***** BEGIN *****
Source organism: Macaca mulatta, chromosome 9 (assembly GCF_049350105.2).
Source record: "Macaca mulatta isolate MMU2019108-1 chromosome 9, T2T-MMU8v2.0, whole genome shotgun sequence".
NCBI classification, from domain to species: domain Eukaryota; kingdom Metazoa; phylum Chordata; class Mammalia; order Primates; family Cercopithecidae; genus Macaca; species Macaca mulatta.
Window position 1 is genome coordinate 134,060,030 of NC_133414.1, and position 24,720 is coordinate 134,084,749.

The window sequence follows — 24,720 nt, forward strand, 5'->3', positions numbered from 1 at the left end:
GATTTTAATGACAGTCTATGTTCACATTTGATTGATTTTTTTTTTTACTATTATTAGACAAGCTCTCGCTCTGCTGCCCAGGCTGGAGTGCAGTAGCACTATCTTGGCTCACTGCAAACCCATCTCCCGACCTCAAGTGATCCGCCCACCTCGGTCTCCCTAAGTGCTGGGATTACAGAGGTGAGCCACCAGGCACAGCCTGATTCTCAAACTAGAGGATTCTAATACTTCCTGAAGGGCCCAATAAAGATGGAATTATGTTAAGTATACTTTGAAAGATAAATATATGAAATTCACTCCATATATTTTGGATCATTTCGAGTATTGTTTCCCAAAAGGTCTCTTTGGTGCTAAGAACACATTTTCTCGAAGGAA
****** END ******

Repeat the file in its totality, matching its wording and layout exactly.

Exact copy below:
Source organism: Macaca mulatta, chromosome 9 (assembly GCF_049350105.2).
Source record: "Macaca mulatta isolate MMU2019108-1 chromosome 9, T2T-MMU8v2.0, whole genome shotgun sequence".
NCBI classification, from domain to species: domain Eukaryota; kingdom Metazoa; phylum Chordata; class Mammalia; order Primates; family Cercopithecidae; genus Macaca; species Macaca mulatta.
Window position 1 is genome coordinate 134,060,030 of NC_133414.1, and position 24,720 is coordinate 134,084,749.

The window sequence follows — 24,720 nt, forward strand, 5'->3', positions numbered from 1 at the left end:
GATTTTAATGACAGTCTATGTTCACATTTGATTGATTTTTTTTTTTACTATTATTAGACAAGCTCTCGCTCTGCTGCCCAGGCTGGAGTGCAGTAGCACTATCTTGGCTCACTGCAAACCCATCTCCCGACCTCAAGTGATCCGCCCACCTCGGTCTCCCTAAGTGCTGGGATTACAGAGGTGAGCCACCAGGCACAGCCTGATTCTCAAACTAGAGGATTCTAATACTTCCTGAAGGGCCCAATAAAGATGGAATTATGTTAAGTATACTTTGAAAGATAAATATATGAAATTCACTCCATATATTTTGGATCATTTCGAGTATTGTTTCCCAAAAGGTCTCTTTGGTGCTAAGAACACATTTTCTCGAAGGAA